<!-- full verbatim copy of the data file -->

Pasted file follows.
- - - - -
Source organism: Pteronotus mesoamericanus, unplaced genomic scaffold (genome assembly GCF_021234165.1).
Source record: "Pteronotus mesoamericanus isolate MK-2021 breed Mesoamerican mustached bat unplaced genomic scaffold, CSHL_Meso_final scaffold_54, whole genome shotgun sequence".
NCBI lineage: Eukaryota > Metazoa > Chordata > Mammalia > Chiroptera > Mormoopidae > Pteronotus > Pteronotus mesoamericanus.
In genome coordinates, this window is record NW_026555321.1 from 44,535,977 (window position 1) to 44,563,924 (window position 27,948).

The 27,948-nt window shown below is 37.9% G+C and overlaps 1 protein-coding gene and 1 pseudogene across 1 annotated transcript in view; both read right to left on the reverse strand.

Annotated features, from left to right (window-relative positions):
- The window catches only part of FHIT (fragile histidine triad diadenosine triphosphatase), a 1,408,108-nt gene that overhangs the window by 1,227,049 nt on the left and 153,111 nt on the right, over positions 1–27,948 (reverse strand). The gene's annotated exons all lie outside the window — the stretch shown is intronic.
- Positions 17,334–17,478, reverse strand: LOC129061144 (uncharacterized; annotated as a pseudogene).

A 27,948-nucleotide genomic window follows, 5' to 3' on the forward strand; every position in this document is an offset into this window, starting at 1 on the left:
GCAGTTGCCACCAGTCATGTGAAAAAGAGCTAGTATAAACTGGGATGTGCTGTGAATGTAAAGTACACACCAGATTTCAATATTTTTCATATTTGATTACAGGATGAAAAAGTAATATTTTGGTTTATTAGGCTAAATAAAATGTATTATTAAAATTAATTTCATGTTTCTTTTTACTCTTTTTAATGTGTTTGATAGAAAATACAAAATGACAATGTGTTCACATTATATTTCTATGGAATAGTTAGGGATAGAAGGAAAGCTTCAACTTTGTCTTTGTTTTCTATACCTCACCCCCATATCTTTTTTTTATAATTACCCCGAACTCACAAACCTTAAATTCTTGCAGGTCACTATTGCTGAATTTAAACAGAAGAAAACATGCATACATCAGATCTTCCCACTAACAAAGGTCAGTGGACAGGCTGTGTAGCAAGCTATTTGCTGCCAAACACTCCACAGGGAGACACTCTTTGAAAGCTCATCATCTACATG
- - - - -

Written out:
Source organism: Pteronotus mesoamericanus, unplaced genomic scaffold (genome assembly GCF_021234165.1).
Source record: "Pteronotus mesoamericanus isolate MK-2021 breed Mesoamerican mustached bat unplaced genomic scaffold, CSHL_Meso_final scaffold_54, whole genome shotgun sequence".
NCBI lineage: Eukaryota > Metazoa > Chordata > Mammalia > Chiroptera > Mormoopidae > Pteronotus > Pteronotus mesoamericanus.
In genome coordinates, this window is record NW_026555321.1 from 44,535,977 (window position 1) to 44,563,924 (window position 27,948).

The 27,948-nt window shown below is 37.9% G+C and overlaps 1 protein-coding gene and 1 pseudogene across 1 annotated transcript in view; both read right to left on the reverse strand.

Annotated features, from left to right (window-relative positions):
- The window catches only part of FHIT (fragile histidine triad diadenosine triphosphatase), a 1,408,108-nt gene that overhangs the window by 1,227,049 nt on the left and 153,111 nt on the right, over positions 1–27,948 (reverse strand). The gene's annotated exons all lie outside the window — the stretch shown is intronic.
- Positions 17,334–17,478, reverse strand: LOC129061144 (uncharacterized; annotated as a pseudogene).

A 27,948-nucleotide genomic window follows, 5' to 3' on the forward strand; every position in this document is an offset into this window, starting at 1 on the left:
GCAGTTGCCACCAGTCATGTGAAAAAGAGCTAGTATAAACTGGGATGTGCTGTGAATGTAAAGTACACACCAGATTTCAATATTTTTCATATTTGATTACAGGATGAAAAAGTAATATTTTGGTTTATTAGGCTAAATAAAATGTATTATTAAAATTAATTTCATGTTTCTTTTTACTCTTTTTAATGTGTTTGATAGAAAATACAAAATGACAATGTGTTCACATTATATTTCTATGGAATAGTTAGGGATAGAAGGAAAGCTTCAACTTTGTCTTTGTTTTCTATACCTCACCCCCATATCTTTTTTTTATAATTACCCCGAACTCACAAACCTTAAATTCTTGCAGGTCACTATTGCTGAATTTAAACAGAAGAAAACATGCATACATCAGATCTTCCCACTAACAAAGGTCAGTGGACAGGCTGTGTAGCAAGCTATTTGCTGCCAAACACTCCACAGGGAGACACTCTTTGAAAGCTCATCATCTACATG